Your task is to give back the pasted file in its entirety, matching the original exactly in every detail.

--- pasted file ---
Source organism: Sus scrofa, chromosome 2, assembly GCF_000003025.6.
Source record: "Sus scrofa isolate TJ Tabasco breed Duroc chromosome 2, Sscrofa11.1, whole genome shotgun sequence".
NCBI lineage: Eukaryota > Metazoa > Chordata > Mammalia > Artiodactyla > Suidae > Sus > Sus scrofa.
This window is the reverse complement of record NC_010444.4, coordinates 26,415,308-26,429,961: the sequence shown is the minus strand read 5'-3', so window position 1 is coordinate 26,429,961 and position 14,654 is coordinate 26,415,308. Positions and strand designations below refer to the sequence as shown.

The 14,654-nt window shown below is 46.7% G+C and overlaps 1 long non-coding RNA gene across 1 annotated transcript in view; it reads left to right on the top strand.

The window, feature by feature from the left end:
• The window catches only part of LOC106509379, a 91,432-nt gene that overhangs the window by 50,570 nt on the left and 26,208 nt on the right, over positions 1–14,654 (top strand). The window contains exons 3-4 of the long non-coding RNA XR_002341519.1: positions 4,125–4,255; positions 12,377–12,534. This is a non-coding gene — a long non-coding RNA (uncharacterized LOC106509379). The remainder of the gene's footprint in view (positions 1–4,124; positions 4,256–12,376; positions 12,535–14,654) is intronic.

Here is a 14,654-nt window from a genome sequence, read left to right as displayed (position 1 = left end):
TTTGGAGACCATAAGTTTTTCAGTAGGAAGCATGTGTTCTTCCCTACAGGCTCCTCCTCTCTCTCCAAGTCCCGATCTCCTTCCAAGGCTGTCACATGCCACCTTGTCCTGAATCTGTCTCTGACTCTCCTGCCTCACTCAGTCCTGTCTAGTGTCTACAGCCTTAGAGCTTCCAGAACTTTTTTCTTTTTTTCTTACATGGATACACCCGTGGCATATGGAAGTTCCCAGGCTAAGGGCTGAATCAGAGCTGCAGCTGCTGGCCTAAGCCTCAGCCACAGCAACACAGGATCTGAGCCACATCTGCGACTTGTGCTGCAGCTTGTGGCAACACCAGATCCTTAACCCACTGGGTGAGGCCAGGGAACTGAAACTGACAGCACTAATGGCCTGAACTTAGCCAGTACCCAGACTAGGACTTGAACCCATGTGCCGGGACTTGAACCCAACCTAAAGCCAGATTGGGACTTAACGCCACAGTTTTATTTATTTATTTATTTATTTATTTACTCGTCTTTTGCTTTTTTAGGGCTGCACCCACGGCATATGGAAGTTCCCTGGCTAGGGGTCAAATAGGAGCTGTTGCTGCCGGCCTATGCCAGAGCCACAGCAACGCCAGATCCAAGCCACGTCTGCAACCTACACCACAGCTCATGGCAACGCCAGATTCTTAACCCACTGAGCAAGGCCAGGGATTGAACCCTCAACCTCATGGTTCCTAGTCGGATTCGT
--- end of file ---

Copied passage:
Source organism: Sus scrofa, chromosome 2, assembly GCF_000003025.6.
Source record: "Sus scrofa isolate TJ Tabasco breed Duroc chromosome 2, Sscrofa11.1, whole genome shotgun sequence".
NCBI lineage: Eukaryota > Metazoa > Chordata > Mammalia > Artiodactyla > Suidae > Sus > Sus scrofa.
This window is the reverse complement of record NC_010444.4, coordinates 26,415,308-26,429,961: the sequence shown is the minus strand read 5'-3', so window position 1 is coordinate 26,429,961 and position 14,654 is coordinate 26,415,308. Positions and strand designations below refer to the sequence as shown.

The 14,654-nt window shown below is 46.7% G+C and overlaps 1 long non-coding RNA gene across 1 annotated transcript in view; it reads left to right on the top strand.

The window, feature by feature from the left end:
• The window catches only part of LOC106509379, a 91,432-nt gene that overhangs the window by 50,570 nt on the left and 26,208 nt on the right, over positions 1–14,654 (top strand). The window contains exons 3-4 of the long non-coding RNA XR_002341519.1: positions 4,125–4,255; positions 12,377–12,534. This is a non-coding gene — a long non-coding RNA (uncharacterized LOC106509379). The remainder of the gene's footprint in view (positions 1–4,124; positions 4,256–12,376; positions 12,535–14,654) is intronic.

Here is a 14,654-nt window from a genome sequence, read left to right as displayed (position 1 = left end):
TTTGGAGACCATAAGTTTTTCAGTAGGAAGCATGTGTTCTTCCCTACAGGCTCCTCCTCTCTCTCCAAGTCCCGATCTCCTTCCAAGGCTGTCACATGCCACCTTGTCCTGAATCTGTCTCTGACTCTCCTGCCTCACTCAGTCCTGTCTAGTGTCTACAGCCTTAGAGCTTCCAGAACTTTTTTCTTTTTTTCTTACATGGATACACCCGTGGCATATGGAAGTTCCCAGGCTAAGGGCTGAATCAGAGCTGCAGCTGCTGGCCTAAGCCTCAGCCACAGCAACACAGGATCTGAGCCACATCTGCGACTTGTGCTGCAGCTTGTGGCAACACCAGATCCTTAACCCACTGGGTGAGGCCAGGGAACTGAAACTGACAGCACTAATGGCCTGAACTTAGCCAGTACCCAGACTAGGACTTGAACCCATGTGCCGGGACTTGAACCCAACCTAAAGCCAGATTGGGACTTAACGCCACAGTTTTATTTATTTATTTATTTATTTATTTACTCGTCTTTTGCTTTTTTAGGGCTGCACCCACGGCATATGGAAGTTCCCTGGCTAGGGGTCAAATAGGAGCTGTTGCTGCCGGCCTATGCCAGAGCCACAGCAACGCCAGATCCAAGCCACGTCTGCAACCTACACCACAGCTCATGGCAACGCCAGATTCTTAACCCACTGAGCAAGGCCAGGGATTGAACCCTCAACCTCATGGTTCCTAGTCGGATTCGT